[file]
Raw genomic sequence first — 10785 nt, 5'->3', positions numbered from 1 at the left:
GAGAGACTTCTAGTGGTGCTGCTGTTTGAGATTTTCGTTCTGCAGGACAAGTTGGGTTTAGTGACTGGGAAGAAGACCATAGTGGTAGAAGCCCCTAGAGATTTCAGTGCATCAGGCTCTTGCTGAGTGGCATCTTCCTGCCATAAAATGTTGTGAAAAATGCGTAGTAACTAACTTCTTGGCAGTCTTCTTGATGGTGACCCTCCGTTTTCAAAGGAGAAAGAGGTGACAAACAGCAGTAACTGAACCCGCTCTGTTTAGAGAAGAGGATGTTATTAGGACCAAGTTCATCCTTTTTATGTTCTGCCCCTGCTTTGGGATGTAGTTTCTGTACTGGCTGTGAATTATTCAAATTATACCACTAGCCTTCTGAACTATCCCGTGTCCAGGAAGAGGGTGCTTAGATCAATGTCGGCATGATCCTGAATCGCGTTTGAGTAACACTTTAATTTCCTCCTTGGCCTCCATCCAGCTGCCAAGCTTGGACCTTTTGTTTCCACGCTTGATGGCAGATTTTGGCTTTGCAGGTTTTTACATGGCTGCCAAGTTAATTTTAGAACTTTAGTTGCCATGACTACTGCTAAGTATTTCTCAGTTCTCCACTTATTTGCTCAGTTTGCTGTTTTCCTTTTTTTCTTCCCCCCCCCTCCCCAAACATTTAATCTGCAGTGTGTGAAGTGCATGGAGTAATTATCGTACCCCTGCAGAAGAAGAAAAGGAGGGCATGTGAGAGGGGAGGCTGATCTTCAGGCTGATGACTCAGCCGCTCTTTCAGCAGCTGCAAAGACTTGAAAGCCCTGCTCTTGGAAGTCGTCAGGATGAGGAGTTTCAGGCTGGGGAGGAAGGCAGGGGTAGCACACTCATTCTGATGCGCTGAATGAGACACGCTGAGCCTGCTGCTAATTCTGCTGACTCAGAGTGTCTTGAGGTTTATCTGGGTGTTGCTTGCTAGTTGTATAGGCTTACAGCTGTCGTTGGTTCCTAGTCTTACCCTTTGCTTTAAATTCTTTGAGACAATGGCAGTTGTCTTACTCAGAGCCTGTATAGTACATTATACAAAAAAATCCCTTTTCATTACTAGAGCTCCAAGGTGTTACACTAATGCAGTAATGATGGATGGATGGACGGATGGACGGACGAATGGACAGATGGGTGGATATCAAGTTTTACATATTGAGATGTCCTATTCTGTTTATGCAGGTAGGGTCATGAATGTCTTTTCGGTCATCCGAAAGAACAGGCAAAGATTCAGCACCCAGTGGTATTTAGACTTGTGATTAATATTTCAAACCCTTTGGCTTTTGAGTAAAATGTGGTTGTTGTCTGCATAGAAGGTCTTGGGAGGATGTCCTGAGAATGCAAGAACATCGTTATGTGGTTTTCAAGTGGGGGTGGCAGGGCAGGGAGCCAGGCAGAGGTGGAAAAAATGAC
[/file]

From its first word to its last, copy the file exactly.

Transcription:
Raw genomic sequence first — 10785 nt, 5'->3', positions numbered from 1 at the left:
GAGAGACTTCTAGTGGTGCTGCTGTTTGAGATTTTCGTTCTGCAGGACAAGTTGGGTTTAGTGACTGGGAAGAAGACCATAGTGGTAGAAGCCCCTAGAGATTTCAGTGCATCAGGCTCTTGCTGAGTGGCATCTTCCTGCCATAAAATGTTGTGAAAAATGCGTAGTAACTAACTTCTTGGCAGTCTTCTTGATGGTGACCCTCCGTTTTCAAAGGAGAAAGAGGTGACAAACAGCAGTAACTGAACCCGCTCTGTTTAGAGAAGAGGATGTTATTAGGACCAAGTTCATCCTTTTTATGTTCTGCCCCTGCTTTGGGATGTAGTTTCTGTACTGGCTGTGAATTATTCAAATTATACCACTAGCCTTCTGAACTATCCCGTGTCCAGGAAGAGGGTGCTTAGATCAATGTCGGCATGATCCTGAATCGCGTTTGAGTAACACTTTAATTTCCTCCTTGGCCTCCATCCAGCTGCCAAGCTTGGACCTTTTGTTTCCACGCTTGATGGCAGATTTTGGCTTTGCAGGTTTTTACATGGCTGCCAAGTTAATTTTAGAACTTTAGTTGCCATGACTACTGCTAAGTATTTCTCAGTTCTCCACTTATTTGCTCAGTTTGCTGTTTTCCTTTTTTTCTTCCCCCCCCCTCCCCAAACATTTAATCTGCAGTGTGTGAAGTGCATGGAGTAATTATCGTACCCCTGCAGAAGAAGAAAAGGAGGGCATGTGAGAGGGGAGGCTGATCTTCAGGCTGATGACTCAGCCGCTCTTTCAGCAGCTGCAAAGACTTGAAAGCCCTGCTCTTGGAAGTCGTCAGGATGAGGAGTTTCAGGCTGGGGAGGAAGGCAGGGGTAGCACACTCATTCTGATGCGCTGAATGAGACACGCTGAGCCTGCTGCTAATTCTGCTGACTCAGAGTGTCTTGAGGTTTATCTGGGTGTTGCTTGCTAGTTGTATAGGCTTACAGCTGTCGTTGGTTCCTAGTCTTACCCTTTGCTTTAAATTCTTTGAGACAATGGCAGTTGTCTTACTCAGAGCCTGTATAGTACATTATACAAAAAAATCCCTTTTCATTACTAGAGCTCCAAGGTGTTACACTAATGCAGTAATGATGGATGGATGGACGGATGGACGGACGAATGGACAGATGGGTGGATATCAAGTTTTACATATTGAGATGTCCTATTCTGTTTATGCAGGTAGGGTCATGAATGTCTTTTCGGTCATCCGAAAGAACAGGCAAAGATTCAGCACCCAGTGGTATTTAGACTTGTGATTAATATTTCAAACCCTTTGGCTTTTGAGTAAAATGTGGTTGTTGTCTGCATAGAAGGTCTTGGGAGGATGTCCTGAGAATGCAAGAACATCGTTATGTGGTTTTCAAGTGGGGGTGGCAGGGCAGGGAGCCAGGCAGAGGTGGAAAAAATGAC